WHAT IS HURLING?
Hurling is an ancient game and one of the national sports of Ireland. Widely considered to be the fastest game on grass, the game consists of two teams of 15 trying to drive a ball down the field with a stick in order to score against each other. Without a doubt, it is one the most skillful sports played today. When first experiencing a hurling match (either watching or playing), you'll notice that the components of other sports such as baseball, field hockey, rugby, and soccer are realized in the game. A good hurler uses many skills that require agility, bravery, fitness, hand-eye coordination, strength, and teamwork.
The stick, or "hurley" (called camán in Irish) is curved outwards at the end, to provide the striking surface. The ball or "sliotar" is similar in size to a baseball but has raised ridges. (Source: GAA)
Hurling is played on a pitch that can be up to 145m long and 90m long. The goalposts are similar to those used on a rugby pitch, with the crossbar lower than in rugby and slightly higher than a soccer one. (Source: GAA)
You may strike the ball on the ground, or in the air. Unlike field hockey, you may pick up the ball with your hurley and carry it for not more than four steps in the hand. After those steps you may bounce the ball on the hurley and back to the hand, but you are forbidden to catch the ball more than twice. To get around this, one of the skills is running with the ball balanced on the hurley To score, you put the ball over the crossbar with the hurley or under the crossbar and into the net by the hurley for a goal, the latter being the equivalent of three points. (Source: GAA)
Please have a look at the videos on the right to get a better idea of what our sport is about!
THE HISTORY OF HURLING
Hurling is the oldest field game in Europe and, as previously mentioned, is widely considered to be the fastest game on grass.
Hurling figures largely in Irish history and legend. The first recorded reference to hurling dates to the Battle of Moytura, near Cong in County Mayo (in the West of Ireland) in 1272 BC between the native Fir Bolg and the invading Tuatha De Danann. When both sides were preparing for battle they decided to have a hurling contest instead, between twenty-seven of the best players from each side. Both sides fought a bloody match and in the end when they were bruised and broken the match finished with the he Fir Bolg victorious who then slew the Tuatha De Danann. (Source: Northern Gaels Hurling Club)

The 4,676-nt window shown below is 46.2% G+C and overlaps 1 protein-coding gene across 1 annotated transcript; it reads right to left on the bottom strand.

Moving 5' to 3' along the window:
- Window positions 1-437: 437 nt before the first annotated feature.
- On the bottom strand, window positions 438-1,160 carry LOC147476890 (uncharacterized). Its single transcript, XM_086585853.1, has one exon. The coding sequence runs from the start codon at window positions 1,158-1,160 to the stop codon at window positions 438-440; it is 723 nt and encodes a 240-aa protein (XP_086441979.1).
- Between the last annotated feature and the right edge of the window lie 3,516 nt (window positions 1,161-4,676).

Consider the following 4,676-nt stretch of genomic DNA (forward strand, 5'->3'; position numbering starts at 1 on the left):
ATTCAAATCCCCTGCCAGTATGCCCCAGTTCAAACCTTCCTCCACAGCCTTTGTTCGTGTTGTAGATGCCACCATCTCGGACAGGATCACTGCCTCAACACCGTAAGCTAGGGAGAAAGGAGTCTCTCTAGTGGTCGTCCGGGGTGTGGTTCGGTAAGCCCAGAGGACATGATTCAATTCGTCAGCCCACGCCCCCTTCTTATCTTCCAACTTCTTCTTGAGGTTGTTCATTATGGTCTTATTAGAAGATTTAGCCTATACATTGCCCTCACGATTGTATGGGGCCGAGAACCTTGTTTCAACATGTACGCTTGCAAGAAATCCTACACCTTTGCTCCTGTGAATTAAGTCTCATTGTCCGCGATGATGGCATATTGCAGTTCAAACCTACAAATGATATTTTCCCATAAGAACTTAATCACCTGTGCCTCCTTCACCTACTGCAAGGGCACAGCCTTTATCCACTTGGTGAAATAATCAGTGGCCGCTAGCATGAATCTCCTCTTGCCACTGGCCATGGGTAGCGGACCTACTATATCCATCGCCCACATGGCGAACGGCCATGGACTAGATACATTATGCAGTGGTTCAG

One of the earliest references to hurling and by far the most famous and widely known is from the 12th century document which tells the story of Cu Chulainn and clearly mentions the word camán which is the Irish word for hurley. Cu Chulainn was one of the greatest Irish mythological heroes and legend tells us of his famous feat when, as a young boy and known then as Setanta, he defeated a viscous hound by hitting his ball through the mouth of the hound with his hurley. For this feat he won the name Cu Chulainn, the Hound of Chulainn. This story is told in Táin Bo Cuailgne (The Cattle Raid of Cooley). (Source: Northern Gaels Hurling Club)
The sport was probably a central part of the annual Tailteann Games, which is said to have been the oldest and longest recorded continually organized sports event in the world. They occurred continuously from about 1800 BC to 1180 AD when they died out shortly after the Norman invasion.
After the Norman invasion, Anglo-Norman rulers attempted to eliminate hurling and other forms of Irish culture by issuing the Statutes of Kilkenny in 1366 and the Galway Statutes in 1527. Despite these ordinances, the game’s popularity amongst both the Irish and Normans enabled it to endure.
In 1884, the Gaelic Athletic Association was founded to support and promote Irish games and traditions. As a result, the game's popularity continued to grow and today, the All-Ireland Senior Hurling Championship finals held in Croke Park, Dublin, are a highlight of the sports calendar in Ireland.